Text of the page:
Come November, Hvar feels removed from the rest of the world, almost forgotten. The sun still shines more than half of the month on average, but the crowds have fled. The few sidewalk cafes that still remain open in the off-season are populated by locals; in two days exploring Hvar Town I came across one family of fellow visitors. Most doors are closed, the market stalls sit idle and the streets - it would seem - we had all to ourselves.
A short hike up to the Španjola Fortress rewarded me with my favorite views of Croatia yet, with no one but the few of us exploring its walls (and unexciting prison). The Turkish fleet destroyed Hvar Town in 1571; the people fled to the fortress for refuge, and as a result, most survived.
An imposing cannon in the Španjola Fortress keeps watch over the Pakleni Islands and the town's harbor; a reminder that Hvar's history, as well as Croatia's, has been far from idyllic and beautiful in the past.
Hvar's architecture is mostly in the distinct Dalmatian style, but evidence of its eclectic history is everywhere, especially the influence from Venice. Over the years Hvar has belonged to the Greeks, Venetians, Hungarians, Austrians, Italians and even the French.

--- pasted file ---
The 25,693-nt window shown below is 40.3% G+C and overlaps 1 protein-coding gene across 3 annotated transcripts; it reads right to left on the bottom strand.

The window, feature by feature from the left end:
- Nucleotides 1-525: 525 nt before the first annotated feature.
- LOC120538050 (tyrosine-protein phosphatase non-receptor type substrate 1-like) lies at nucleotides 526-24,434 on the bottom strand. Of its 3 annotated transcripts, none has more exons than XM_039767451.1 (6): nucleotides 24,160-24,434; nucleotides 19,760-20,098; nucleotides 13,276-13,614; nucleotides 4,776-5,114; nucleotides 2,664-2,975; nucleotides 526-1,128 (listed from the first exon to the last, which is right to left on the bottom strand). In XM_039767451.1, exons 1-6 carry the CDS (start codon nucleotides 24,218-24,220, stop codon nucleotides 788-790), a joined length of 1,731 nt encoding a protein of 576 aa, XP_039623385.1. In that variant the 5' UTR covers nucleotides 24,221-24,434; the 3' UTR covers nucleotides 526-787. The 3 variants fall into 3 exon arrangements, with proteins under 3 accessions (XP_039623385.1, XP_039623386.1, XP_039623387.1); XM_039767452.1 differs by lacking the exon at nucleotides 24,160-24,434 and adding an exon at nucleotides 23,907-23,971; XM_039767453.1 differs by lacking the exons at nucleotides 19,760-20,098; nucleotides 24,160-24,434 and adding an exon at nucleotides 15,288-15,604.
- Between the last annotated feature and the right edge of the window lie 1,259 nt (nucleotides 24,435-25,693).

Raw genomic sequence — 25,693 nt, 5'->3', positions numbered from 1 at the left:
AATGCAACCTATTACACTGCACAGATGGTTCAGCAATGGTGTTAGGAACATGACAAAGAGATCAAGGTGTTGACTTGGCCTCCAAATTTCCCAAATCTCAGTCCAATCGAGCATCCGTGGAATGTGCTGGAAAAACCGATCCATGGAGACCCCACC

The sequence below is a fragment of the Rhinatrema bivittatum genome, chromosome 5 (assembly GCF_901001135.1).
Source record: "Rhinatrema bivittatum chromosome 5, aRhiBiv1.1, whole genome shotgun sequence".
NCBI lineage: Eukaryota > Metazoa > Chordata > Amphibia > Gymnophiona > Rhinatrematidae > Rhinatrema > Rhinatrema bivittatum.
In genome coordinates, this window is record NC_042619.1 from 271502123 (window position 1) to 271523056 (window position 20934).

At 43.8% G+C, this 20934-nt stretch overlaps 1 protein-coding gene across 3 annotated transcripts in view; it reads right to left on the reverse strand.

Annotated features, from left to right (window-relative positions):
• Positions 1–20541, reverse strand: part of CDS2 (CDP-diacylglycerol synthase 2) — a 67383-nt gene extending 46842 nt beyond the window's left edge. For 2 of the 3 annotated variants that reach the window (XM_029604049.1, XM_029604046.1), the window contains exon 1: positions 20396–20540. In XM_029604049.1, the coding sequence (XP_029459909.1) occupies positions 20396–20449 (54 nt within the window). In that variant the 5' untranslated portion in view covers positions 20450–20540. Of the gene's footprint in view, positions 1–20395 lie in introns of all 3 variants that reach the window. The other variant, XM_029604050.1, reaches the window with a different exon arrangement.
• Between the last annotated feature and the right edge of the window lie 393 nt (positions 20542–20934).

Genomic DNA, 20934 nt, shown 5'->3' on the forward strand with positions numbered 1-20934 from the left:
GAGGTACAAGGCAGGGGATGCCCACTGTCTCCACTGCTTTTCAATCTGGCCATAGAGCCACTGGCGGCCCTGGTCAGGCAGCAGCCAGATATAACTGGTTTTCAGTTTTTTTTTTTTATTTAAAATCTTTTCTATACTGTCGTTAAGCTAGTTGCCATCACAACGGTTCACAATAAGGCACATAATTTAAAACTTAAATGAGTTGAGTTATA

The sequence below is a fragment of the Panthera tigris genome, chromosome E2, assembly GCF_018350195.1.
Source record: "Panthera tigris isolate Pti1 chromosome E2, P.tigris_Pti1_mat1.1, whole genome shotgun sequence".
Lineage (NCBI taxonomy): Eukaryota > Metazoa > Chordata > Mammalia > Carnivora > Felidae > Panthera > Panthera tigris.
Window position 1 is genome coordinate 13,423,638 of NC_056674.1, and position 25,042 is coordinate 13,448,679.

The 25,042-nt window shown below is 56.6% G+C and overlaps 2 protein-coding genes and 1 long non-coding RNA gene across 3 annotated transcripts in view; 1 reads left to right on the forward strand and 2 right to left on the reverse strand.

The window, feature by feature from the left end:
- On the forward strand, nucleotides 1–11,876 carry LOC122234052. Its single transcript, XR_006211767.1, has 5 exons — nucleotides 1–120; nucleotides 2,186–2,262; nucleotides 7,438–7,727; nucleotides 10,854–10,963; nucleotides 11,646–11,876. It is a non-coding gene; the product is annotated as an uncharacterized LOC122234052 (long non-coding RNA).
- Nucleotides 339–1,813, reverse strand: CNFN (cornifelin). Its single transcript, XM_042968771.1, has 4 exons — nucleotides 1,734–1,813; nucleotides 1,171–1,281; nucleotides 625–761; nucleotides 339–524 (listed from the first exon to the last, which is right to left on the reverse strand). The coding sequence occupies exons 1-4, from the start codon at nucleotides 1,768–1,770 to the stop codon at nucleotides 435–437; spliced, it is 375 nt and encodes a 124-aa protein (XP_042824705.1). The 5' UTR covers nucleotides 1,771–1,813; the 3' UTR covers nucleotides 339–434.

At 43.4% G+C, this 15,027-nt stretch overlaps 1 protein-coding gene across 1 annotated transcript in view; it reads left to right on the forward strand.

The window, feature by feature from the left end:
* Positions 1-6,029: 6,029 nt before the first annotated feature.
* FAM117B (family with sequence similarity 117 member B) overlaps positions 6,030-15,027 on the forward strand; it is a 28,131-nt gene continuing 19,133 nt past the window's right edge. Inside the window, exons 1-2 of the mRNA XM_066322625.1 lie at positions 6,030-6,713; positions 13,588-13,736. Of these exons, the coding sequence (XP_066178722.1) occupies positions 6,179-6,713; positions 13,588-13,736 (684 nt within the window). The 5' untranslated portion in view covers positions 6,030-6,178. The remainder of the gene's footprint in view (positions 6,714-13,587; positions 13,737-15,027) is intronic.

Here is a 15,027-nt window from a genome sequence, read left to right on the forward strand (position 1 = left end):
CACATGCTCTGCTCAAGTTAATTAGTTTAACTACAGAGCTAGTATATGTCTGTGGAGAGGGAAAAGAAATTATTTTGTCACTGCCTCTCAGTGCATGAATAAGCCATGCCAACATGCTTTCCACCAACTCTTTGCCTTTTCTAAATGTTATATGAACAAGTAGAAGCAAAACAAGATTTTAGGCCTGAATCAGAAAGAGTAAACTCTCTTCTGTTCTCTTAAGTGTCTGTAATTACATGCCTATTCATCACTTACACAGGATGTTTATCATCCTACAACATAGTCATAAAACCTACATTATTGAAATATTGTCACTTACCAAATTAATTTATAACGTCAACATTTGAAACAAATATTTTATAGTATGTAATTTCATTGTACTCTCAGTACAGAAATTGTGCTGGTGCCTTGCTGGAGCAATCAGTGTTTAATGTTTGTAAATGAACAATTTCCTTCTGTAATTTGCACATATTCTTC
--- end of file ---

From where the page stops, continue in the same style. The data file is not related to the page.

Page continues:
Hvar Harbor, to me, was much more inviting than Split's - though I hear this changes with the arrival of massive yachts come early summer. Never any tacky cruise ships here due to shallow water, and for now the turquoise waters hold only local fishing boats and out-of-commission taxis biding their time til the tourists return.
Hvar in the off-season offers a unique glimpse at Croatia that is well worth the visit. Though ferry schedules are less-frequent and a few businesses and attractions may be closed, accommodation is more affordable and the mazes of winding streets aren't packed with thousands of other tourists. Locals are relaxed and unhurried; these are their few months of normalcy before the summer crowds are back again.